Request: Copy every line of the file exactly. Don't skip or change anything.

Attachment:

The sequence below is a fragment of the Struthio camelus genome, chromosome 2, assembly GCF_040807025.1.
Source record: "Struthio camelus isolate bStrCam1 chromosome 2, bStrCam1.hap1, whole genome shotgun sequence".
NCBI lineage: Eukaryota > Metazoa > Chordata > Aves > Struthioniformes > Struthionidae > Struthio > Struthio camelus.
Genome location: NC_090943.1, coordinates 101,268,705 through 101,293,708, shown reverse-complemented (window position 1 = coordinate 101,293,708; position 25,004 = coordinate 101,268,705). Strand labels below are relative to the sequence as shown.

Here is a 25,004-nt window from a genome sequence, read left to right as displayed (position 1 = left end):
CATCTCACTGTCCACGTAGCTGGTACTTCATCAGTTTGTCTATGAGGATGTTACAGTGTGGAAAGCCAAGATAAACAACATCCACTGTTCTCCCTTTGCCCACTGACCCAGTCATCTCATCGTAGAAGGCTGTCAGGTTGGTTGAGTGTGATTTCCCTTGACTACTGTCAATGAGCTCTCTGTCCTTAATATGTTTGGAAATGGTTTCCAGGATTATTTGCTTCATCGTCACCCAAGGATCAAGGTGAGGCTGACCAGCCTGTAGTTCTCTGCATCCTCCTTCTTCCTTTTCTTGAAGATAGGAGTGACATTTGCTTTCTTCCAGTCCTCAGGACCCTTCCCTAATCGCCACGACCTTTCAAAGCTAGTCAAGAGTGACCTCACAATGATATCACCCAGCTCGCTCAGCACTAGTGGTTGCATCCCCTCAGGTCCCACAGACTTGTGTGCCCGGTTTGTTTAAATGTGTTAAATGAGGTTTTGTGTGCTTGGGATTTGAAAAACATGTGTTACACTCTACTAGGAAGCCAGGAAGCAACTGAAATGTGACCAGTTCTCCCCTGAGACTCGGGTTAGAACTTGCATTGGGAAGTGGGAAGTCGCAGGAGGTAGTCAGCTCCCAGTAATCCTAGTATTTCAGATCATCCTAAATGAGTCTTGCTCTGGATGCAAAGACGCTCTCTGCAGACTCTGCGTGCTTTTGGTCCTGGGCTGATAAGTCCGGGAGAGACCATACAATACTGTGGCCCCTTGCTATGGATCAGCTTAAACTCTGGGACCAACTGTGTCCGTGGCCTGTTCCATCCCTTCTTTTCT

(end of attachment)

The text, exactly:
The sequence below is a fragment of the Struthio camelus genome, chromosome 2, assembly GCF_040807025.1.
Source record: "Struthio camelus isolate bStrCam1 chromosome 2, bStrCam1.hap1, whole genome shotgun sequence".
NCBI lineage: Eukaryota > Metazoa > Chordata > Aves > Struthioniformes > Struthionidae > Struthio > Struthio camelus.
Genome location: NC_090943.1, coordinates 101,268,705 through 101,293,708, shown reverse-complemented (window position 1 = coordinate 101,293,708; position 25,004 = coordinate 101,268,705). Strand labels below are relative to the sequence as shown.

Here is a 25,004-nt window from a genome sequence, read left to right as displayed (position 1 = left end):
CATCTCACTGTCCACGTAGCTGGTACTTCATCAGTTTGTCTATGAGGATGTTACAGTGTGGAAAGCCAAGATAAACAACATCCACTGTTCTCCCTTTGCCCACTGACCCAGTCATCTCATCGTAGAAGGCTGTCAGGTTGGTTGAGTGTGATTTCCCTTGACTACTGTCAATGAGCTCTCTGTCCTTAATATGTTTGGAAATGGTTTCCAGGATTATTTGCTTCATCGTCACCCAAGGATCAAGGTGAGGCTGACCAGCCTGTAGTTCTCTGCATCCTCCTTCTTCCTTTTCTTGAAGATAGGAGTGACATTTGCTTTCTTCCAGTCCTCAGGACCCTTCCCTAATCGCCACGACCTTTCAAAGCTAGTCAAGAGTGACCTCACAATGATATCACCCAGCTCGCTCAGCACTAGTGGTTGCATCCCCTCAGGTCCCACAGACTTGTGTGCCCGGTTTGTTTAAATGTGTTAAATGAGGTTTTGTGTGCTTGGGATTTGAAAAACATGTGTTACACTCTACTAGGAAGCCAGGAAGCAACTGAAATGTGACCAGTTCTCCCCTGAGACTCGGGTTAGAACTTGCATTGGGAAGTGGGAAGTCGCAGGAGGTAGTCAGCTCCCAGTAATCCTAGTATTTCAGATCATCCTAAATGAGTCTTGCTCTGGATGCAAAGACGCTCTCTGCAGACTCTGCGTGCTTTTGGTCCTGGGCTGATAAGTCCGGGAGAGACCATACAATACTGTGGCCCCTTGCTATGGATCAGCTTAAACTCTGGGACCAACTGTGTCCGTGGCCTGTTCCATCCCTTCTTTTCT